SD: I don't see how you can make that statement when they said exactly what I said. The only difference is they are saying LEMA instead of HPA. There are also regional issues at play. The Ogallala is exclusively under W KS...not C KS and E KS. KS has it's share of enviros in the other 2/3 of the state. But, if you will notice, the Governor said this is a local issue, and we are pro-actively out in front of this. One of the guy's comments is taken out of context. We are NOT asking the state to solve this. We are asking the state to get out of the way. A good example of this...is the DWR had a stupid rule...Use It or Lose It. If you didn't pump your water right for 3 years in a row, you lost it. This was incredibly stupid. For example, years ago older farmers who had flood irrigated and were nearing retirement, didn't want to put in expensive sprinklers. They just wanted to quit irrigating and retire. But, naturally they didn't want to lose their water rights. Another dumb administrative...not legislative...rule was...years ago...establishing use base lines vis a vis future allowed pumping. This was DSI. If you voluntarily conserved, DWR reduced what you were allowed to pump in the future...not exactly a model for conservation. In summary, what the guy meant was we want the state...DWR...to get rid of some of their stupid rules...like Use It or Lose It...that were in direct contradiction to real conservation and preservation of the Ogallala.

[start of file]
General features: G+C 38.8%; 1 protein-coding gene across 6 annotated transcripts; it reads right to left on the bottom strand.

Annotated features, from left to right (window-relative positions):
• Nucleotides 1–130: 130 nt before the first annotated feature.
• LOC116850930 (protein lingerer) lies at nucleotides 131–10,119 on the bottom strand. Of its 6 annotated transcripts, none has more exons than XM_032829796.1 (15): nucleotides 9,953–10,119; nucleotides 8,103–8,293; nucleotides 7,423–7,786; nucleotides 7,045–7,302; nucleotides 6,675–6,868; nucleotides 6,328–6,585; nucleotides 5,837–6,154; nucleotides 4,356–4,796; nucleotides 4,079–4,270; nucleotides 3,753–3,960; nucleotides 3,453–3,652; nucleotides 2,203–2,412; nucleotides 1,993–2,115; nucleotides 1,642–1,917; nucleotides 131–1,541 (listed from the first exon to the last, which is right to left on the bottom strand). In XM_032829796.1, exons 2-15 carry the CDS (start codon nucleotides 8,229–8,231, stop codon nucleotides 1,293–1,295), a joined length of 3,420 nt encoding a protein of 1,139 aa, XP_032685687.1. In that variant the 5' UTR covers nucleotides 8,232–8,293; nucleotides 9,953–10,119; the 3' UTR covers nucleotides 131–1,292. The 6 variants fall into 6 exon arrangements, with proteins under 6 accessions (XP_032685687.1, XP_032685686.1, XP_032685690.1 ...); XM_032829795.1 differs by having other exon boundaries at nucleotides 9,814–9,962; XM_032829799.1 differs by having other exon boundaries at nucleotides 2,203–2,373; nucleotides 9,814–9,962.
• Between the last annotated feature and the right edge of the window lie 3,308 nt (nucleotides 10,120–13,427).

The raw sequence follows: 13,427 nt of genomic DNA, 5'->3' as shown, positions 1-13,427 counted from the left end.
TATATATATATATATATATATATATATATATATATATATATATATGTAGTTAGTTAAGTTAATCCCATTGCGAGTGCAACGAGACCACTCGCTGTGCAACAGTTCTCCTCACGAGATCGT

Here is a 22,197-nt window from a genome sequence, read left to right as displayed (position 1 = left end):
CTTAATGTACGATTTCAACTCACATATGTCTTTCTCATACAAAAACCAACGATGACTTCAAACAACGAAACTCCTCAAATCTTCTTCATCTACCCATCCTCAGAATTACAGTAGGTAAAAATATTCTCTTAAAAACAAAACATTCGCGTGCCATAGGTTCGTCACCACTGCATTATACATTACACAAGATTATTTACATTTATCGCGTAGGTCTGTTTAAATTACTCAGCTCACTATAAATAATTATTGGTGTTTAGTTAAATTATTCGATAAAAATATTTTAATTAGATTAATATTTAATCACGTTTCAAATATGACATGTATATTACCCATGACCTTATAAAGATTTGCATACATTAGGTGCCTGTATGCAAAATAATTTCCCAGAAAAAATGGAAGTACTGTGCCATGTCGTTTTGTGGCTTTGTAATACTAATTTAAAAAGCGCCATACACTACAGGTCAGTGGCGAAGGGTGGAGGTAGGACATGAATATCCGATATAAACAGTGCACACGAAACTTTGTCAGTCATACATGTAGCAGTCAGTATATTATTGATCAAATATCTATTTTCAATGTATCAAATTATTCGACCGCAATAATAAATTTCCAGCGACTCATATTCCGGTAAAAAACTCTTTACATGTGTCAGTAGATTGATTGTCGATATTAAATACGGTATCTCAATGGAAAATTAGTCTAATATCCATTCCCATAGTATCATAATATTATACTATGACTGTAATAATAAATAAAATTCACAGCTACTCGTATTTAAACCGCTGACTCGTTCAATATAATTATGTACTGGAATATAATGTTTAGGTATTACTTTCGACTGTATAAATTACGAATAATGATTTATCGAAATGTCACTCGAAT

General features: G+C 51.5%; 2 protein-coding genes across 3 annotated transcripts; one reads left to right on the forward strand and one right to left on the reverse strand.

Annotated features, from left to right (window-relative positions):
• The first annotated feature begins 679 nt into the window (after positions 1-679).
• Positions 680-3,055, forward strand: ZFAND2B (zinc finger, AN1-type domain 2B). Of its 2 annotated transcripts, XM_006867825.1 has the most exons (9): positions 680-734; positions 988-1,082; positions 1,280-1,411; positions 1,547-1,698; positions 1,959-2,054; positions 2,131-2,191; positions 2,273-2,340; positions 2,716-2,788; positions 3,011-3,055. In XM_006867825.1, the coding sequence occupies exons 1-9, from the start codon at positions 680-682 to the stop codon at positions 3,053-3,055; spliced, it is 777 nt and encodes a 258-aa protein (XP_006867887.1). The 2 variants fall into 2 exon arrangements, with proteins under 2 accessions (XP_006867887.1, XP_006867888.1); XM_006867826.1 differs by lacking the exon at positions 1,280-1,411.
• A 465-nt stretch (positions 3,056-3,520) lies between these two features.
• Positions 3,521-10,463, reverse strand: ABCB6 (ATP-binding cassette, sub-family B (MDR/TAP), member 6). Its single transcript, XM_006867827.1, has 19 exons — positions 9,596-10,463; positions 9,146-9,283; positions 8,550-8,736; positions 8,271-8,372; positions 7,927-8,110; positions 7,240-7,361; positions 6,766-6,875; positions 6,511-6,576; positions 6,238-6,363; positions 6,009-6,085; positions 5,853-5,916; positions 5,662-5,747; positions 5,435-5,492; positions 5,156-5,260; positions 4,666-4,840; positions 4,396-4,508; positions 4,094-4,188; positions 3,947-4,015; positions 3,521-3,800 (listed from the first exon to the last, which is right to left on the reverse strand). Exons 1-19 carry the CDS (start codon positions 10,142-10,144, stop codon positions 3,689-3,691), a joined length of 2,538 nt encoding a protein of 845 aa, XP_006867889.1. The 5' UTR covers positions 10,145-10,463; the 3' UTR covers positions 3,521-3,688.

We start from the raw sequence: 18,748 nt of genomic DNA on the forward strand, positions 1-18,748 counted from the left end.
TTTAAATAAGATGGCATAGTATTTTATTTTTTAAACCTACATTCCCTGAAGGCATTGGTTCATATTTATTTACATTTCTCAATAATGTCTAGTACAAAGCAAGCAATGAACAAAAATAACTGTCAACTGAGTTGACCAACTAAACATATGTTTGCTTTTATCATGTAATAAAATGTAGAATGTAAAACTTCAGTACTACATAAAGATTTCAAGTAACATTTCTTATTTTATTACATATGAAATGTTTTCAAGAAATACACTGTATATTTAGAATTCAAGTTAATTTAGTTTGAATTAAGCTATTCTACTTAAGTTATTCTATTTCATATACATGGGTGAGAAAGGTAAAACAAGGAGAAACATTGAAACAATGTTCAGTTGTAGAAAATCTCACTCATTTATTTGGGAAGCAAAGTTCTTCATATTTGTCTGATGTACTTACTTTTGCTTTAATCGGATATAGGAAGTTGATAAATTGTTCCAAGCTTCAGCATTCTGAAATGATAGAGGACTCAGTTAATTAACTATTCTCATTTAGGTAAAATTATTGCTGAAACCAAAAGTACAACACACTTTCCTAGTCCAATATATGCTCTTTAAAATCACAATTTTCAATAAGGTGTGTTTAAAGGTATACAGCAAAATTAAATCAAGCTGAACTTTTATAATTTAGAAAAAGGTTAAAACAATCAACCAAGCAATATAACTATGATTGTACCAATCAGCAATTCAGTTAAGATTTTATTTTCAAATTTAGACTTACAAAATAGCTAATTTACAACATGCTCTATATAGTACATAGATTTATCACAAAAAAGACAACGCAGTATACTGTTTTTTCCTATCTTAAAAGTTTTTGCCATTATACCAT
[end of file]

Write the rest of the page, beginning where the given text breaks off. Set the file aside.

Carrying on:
The Ogallala is primarily recharged via the Platte River system in NE. If you have ever been thru NE, there are lots of canals which draw water off the Platte...in addition to wells. It's easy to solve the re-charge problem of the Ogallala...just put in dams to hold the water for re-charge instead of letting it run out of the state. But, you run into the real enviro wackos if you propose common sense.